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Galleon's Rajaratnam loses bid to cut insider trading sentence
March 3, 2017 / 7:43 PM / in 9 months

Galleon's Rajaratnam loses bid to cut insider trading sentence

NEW YORK, March 3 (Reuters) - A federal judge on Friday rejected Galleon Group hedge fund founder Raj Rajaratnam’s bid to void much of his insider trading conviction and shorten his 11-year prison sentence.

U.S. District Judge Loretta Preska, in Manhattan, said Rajaratnam failed to show his actual innocence on five of the 14 counts on which he was convicted, or that two other counts should be vacated because the main government witness committed perjury.

She also rejected Rajaratnam’s argument that his trial counsel was ineffective, and denied Rajaratnam’s bid to reduce the $53.8 million that he had agreed to forfeit to about $4.3 million.

Christine Chung, a lawyer for Rajaratnam, did not immediately respond to requests for comment. U.S. Attorney Preet Bharara in Manhattan declined to comment through a spokeswoman.

Rajaratnam, 59, is the highest-profile fund manager targeted in Bharara’s sweeping insider trading crackdown, which since 2009 has resulted in more than 80 convictions and guilty pleas.

Prosecutors said Rajaratnam made up to $63.8 million from 2003 to 2009 through insider trading in stocks such as eBay Inc , Goldman Sachs Group Inc and Google Inc, now called Alphabet Inc.

Rajaratnam was convicted in May 2011 on nine counts of securities fraud and five counts of conspiracy. He has served 5-1/4 years in prison and will be eligible for release in July 2021.

In seeking a shorter sentence, Rajaratnam said he did not provide benefits to insiders for confidential information related to trades underlying five of the counts or know that insiders provided that information for the sake of any benefit.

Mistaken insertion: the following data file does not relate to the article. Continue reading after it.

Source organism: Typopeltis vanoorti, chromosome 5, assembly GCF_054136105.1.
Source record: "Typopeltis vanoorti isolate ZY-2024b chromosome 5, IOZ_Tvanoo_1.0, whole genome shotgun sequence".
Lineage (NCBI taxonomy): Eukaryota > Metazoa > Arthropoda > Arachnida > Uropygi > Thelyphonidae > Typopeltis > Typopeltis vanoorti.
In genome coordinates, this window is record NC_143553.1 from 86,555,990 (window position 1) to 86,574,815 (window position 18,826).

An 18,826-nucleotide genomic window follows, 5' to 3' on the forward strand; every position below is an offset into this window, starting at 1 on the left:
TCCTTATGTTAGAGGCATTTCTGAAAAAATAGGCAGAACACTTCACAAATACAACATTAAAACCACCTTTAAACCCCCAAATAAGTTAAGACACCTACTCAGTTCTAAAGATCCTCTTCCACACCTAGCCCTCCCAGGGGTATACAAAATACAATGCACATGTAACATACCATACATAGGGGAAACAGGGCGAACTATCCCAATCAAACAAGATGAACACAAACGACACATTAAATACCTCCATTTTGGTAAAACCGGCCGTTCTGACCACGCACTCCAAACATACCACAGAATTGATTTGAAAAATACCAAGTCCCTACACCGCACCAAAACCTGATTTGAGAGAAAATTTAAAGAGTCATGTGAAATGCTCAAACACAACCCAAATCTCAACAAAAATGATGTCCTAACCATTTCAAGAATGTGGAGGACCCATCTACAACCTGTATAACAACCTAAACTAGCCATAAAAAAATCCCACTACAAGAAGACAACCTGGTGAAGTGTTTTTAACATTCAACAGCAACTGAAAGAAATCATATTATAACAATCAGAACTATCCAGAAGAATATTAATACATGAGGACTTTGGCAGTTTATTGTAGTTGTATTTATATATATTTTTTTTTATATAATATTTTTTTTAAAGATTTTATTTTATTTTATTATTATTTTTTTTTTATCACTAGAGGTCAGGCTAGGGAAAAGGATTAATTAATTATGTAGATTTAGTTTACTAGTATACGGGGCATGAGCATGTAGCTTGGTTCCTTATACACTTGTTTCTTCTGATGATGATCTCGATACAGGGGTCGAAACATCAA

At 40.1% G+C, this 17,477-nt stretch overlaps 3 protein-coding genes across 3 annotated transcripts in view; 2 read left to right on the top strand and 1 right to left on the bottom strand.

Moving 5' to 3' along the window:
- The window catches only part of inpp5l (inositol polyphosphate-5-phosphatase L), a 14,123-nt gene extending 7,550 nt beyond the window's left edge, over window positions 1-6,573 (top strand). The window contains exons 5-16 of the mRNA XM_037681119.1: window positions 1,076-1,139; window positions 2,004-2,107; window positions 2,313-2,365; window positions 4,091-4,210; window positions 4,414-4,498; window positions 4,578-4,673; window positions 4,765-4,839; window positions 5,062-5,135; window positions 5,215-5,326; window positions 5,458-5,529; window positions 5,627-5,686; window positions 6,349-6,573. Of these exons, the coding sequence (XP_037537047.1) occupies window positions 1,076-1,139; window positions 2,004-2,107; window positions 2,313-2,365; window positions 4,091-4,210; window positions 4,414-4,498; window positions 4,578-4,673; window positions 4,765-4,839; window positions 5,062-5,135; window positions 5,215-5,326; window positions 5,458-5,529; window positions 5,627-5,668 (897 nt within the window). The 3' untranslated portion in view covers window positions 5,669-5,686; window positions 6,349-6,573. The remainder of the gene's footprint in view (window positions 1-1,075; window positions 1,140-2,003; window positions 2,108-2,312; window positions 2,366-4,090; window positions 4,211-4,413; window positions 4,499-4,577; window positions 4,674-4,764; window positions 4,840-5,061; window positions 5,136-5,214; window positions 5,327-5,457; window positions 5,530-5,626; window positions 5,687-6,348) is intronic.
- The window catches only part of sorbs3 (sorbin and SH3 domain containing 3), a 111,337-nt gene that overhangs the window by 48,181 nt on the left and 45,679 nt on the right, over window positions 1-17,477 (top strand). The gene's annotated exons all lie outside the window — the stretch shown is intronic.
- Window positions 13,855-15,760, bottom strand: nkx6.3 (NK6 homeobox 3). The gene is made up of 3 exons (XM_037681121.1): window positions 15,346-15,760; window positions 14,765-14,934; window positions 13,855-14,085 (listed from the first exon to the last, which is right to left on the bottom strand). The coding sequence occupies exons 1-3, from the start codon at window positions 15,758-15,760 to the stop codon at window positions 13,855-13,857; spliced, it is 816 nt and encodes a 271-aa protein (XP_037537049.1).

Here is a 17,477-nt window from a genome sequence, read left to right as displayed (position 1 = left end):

On Dec. 6, the U.S. Supreme Court ruled in a separate case that a gift of confidential information could violate securities laws even if the recipient did not give a tangible benefit in return.

Preska wrote: “Here, because all the information was transferred between trading relatives or friends, the mere transfer of information is sufficient to constitute a benefit.”

Rajaratnam, moreover, “had knowledge that inside information was being conferred in exchange for such benefit,” she added.

The judge also rejected Rajaratnam’s claim that former McKinsey & Co partner Anil Kumar perjured himself at trial, citing alleged contradictory testimony that Kumar gave three years later at a trial against Rajaratnam’s younger brother, Rengan.

Preska said the alleged conflicting testimony was not material, and that “a faulty memory resulting in inaccuracies or mistakes” does not mean perjury occurred.

Rengan Rajaratnam was acquitted in July 2014 of conspiring to engage in insider trading.

The cases are U.S. v. Rajaratnam, U.S. District Court, Southern District of New York, No. 09-cr-01184; and Rajaratnam v U.S. in the same court, No. 15-05325. (Reporting by Jonathan Stempel in New York; Editing by Leslie Adler)

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